Twenty years ago today, parts of Los Angeles were in cindered ruins. From South LA to West Adams to Koreatown and Hollywood, thousands of Angelenos turned on one another, and then lit a match. Racial and ethnic tensions in the city had been bubbling for years. But when KTLA broadcast one video of LAPD officers beating Rodney King, the bubbling turned into fire. And months later, when a mostly white jury acquitted those police officers, the fire spread. And spread. And spread. KCRW’s Steve Chiotakis has this story:
Two decades later, today’s atmosphere for protest and unrest has new layers. The Internet, smartphones and applications that can identify and place anybody, anywhere, in a split second has made a world where information is ‘right now.’ So even with an events so far in the past, we’re able to follow the riots on Twitter through an account called RealTimeLARiots.
One tweet says “Arkansas Governor Bill Clinton criticizes the verdict.” Another says “multiple bullet holes on fire engines, says LAFD.”
Olsen Ebright is an NBC content producer and the man behind the twitter curtain. He says social media has totally changed how TV news operates. “They would send out reporters, and we’d take the chopper shots… and there was no way of getting that instantaneous feel that you get with social media,” Ebright said. With Twitter, though, people are telling NBC what’s going on.
“The pace is different, and the local events can amplify much faster,” said Ramesh Srinivasan. He teaches information studies at UCLA. The Rodney King incident is one example, he said, of how user-generated content provoked a community response. Back then, there were video cameras, computers and even a few cell phones. But not near the number there are today. Or the split-second ways by which we can record, transmit and react to those things. Srinivasan said that can push people to take action, or not.
“If people choose that they really want to get into some sort of physical confrontation, the tools can help them not only access real time information but to coordinate with one another or to spread their messages very quickly,” Srinivasan said. “But many people can choose to use social media in a much more spectator-oriented manner.” He called it “slacktivism.”
Michael Kearns teaches computer and information science at the University of Pennsylvania. He writes about how social media affects human behavior. “I think its worth distinguishing the uses of things like Twitter for organizational forces and logistical purposes, versus mere communication,” Kearns said. “And now you’re starting to see a seamless blend of these two things.”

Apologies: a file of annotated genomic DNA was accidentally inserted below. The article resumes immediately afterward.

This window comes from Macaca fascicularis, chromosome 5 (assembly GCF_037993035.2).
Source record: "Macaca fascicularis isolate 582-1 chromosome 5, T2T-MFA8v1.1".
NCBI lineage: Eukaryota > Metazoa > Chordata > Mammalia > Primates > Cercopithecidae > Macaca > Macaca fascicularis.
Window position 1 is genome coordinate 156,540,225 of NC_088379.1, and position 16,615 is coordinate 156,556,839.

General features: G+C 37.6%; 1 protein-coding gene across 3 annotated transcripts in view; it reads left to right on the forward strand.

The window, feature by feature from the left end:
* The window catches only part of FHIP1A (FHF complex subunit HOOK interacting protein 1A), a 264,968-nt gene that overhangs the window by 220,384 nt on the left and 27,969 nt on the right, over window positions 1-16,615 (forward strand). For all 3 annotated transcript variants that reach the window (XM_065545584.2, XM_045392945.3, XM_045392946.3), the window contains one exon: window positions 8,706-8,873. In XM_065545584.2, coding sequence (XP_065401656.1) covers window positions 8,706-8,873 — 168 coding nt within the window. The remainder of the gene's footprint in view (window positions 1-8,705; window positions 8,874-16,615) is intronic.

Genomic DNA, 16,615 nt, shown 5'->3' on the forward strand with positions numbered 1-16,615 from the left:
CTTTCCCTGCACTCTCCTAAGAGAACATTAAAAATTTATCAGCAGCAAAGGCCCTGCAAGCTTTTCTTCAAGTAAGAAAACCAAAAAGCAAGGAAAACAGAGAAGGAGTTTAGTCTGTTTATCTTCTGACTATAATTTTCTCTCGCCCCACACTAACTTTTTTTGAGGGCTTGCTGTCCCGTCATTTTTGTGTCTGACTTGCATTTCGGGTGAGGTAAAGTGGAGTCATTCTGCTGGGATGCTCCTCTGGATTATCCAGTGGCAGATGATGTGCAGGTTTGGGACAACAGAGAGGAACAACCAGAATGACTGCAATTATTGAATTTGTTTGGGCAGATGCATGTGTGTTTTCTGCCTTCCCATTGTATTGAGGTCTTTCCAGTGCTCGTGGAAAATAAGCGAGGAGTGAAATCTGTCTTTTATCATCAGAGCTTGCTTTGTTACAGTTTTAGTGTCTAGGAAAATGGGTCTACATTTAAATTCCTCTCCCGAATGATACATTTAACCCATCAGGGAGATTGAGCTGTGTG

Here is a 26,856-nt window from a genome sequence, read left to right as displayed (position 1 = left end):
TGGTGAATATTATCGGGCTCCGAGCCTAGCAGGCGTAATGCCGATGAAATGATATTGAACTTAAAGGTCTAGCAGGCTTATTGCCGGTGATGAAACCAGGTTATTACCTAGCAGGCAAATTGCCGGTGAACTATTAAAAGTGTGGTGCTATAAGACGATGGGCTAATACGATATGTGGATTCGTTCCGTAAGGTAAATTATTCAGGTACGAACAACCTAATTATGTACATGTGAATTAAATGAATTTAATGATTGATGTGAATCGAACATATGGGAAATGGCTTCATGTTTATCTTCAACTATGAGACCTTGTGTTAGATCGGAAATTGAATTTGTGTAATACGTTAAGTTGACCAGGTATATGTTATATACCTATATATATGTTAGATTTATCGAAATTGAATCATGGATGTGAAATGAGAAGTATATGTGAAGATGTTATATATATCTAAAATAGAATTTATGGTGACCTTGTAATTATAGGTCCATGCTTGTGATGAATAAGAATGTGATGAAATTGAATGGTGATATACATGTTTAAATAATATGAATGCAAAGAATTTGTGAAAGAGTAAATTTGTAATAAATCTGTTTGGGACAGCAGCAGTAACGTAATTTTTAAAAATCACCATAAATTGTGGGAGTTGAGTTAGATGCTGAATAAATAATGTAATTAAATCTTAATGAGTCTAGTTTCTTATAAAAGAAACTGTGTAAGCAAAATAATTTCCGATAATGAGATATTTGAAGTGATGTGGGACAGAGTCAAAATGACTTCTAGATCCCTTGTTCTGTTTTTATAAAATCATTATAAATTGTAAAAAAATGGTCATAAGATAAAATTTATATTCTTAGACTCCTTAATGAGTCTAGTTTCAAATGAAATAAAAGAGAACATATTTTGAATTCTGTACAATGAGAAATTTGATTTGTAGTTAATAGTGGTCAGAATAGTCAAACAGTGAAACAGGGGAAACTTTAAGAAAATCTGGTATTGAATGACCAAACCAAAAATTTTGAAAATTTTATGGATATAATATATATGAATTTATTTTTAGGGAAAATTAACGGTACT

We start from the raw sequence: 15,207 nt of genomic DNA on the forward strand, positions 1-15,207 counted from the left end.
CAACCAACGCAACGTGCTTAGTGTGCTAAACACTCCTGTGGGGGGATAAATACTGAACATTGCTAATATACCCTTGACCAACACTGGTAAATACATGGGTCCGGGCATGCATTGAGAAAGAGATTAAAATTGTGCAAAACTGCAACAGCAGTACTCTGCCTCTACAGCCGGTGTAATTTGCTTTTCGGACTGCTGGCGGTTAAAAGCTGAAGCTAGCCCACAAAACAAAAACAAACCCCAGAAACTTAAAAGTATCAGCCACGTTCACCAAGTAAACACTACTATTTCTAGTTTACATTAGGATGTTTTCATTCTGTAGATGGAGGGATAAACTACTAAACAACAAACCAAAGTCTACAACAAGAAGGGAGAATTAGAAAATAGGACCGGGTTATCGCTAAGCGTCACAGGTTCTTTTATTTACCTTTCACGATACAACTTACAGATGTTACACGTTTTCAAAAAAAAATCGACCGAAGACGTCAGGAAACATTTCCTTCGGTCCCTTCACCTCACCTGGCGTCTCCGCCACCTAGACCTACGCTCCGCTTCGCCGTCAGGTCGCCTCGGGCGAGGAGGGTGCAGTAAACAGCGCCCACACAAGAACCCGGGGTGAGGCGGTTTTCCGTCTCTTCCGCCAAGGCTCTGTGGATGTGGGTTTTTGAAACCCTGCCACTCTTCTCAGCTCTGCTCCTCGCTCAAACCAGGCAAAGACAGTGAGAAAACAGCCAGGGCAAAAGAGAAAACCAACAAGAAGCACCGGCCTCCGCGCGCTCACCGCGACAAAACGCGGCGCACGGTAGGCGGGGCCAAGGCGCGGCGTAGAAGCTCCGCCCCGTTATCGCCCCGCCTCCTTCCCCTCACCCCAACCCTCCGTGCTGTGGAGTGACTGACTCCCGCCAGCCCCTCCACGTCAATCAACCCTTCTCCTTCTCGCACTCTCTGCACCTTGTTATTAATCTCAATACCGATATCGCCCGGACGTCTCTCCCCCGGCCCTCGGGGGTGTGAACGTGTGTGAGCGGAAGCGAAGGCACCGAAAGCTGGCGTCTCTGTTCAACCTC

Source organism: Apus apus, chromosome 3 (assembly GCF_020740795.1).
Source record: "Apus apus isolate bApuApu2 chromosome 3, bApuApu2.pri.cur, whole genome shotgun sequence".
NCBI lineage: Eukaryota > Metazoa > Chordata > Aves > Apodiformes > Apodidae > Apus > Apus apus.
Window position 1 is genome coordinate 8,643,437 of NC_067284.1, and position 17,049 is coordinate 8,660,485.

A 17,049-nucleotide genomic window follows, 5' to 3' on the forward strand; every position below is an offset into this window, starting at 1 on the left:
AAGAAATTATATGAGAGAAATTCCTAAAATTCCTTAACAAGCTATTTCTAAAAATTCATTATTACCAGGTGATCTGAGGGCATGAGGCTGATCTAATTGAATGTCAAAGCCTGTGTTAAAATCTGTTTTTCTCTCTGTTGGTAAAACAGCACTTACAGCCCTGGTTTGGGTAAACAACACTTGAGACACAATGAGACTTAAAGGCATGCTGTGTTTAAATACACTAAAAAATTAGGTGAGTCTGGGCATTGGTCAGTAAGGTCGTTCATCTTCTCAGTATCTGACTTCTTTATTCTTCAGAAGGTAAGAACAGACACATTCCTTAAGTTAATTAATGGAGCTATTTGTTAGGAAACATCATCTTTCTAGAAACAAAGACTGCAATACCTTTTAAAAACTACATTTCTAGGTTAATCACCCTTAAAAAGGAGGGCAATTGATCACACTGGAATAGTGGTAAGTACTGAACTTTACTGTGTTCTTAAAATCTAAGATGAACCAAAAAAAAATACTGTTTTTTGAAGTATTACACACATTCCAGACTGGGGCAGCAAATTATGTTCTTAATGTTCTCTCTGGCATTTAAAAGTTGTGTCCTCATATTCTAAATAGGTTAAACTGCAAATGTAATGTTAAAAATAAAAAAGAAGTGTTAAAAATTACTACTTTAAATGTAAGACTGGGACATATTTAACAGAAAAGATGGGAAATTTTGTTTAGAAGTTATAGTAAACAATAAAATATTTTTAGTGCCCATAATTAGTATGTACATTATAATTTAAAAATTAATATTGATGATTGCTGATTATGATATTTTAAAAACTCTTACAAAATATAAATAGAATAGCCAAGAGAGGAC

That’s the impetus of one organization here in Los Angeles. Good Jobs LA – which seeks economic and corporate fairness in economically-depressed parts of the city. Organizers here are on the front lines – even if they’re behind the scenes on laptops and smartphones. Good Jobs LA focuses on some of the more impoverished areas of Los Angeles. Those most affected by the riots. Compton. Inglewood. West Adams. South LA. There, they say at least 25 percent of residents are either unemployed or underemployed. Statistics similar to 20 years ago, when the U.S. was trying to climb out of another recession. Today, Good Jobs LA is using every digital platform to spread their word.
Crystal Page is New Media Coordinator at Good Jobs LA. Knowing not everyone is connected in the same way, her group reaches out on different platforms, like Facebook, Twitter, email and text messages. Like the text messages she’s sending out, rallying support for airport workers. People wrote back texts in solidarity with the workers, and then the group read them back to the workers as a show of support.
It’s a useful tool for law enforcement too. Officers and deputies on the beat can put out information as well. And even see simmering reaction before it comes to a head. Before it hits the street. “It’s essentially a forum instead of a megaphone on a street corner,” said Capt. Michael Parker with the Los Angeles County Sheriff’s Department. “I think it’s a fair way to help people enjoy their rights as Americans, and frankly to vent their frustrations in a peaceful way.”
In the aftermath of the riots, community policing was introduced to bridge those gaps between the police and the public. Social media, Captain Parker says, is the next step in that evolution. “You have a direct avenue of mass communications for the public, whereas before it was a more narrow way,” Parker said. “Any member of the public, especially with a large following, can have a voice.”
UCLA’s Ramesh Srinivasan says whether we like it or not, advancements in technology mean people are closer, more connected and able to react immediately. Los Angeles – and the world – is a much different place, 20 years later.
“We live in an extremely diverse city here, and that’s something we should celebrate.” To do that, he said we should create “various layers of media to speak to and talk to one another.” And those don’t have to be digital, online social media – it could be public events, educational initiatives, even radio – but those forums are needed. We have the battle wounds to prove it.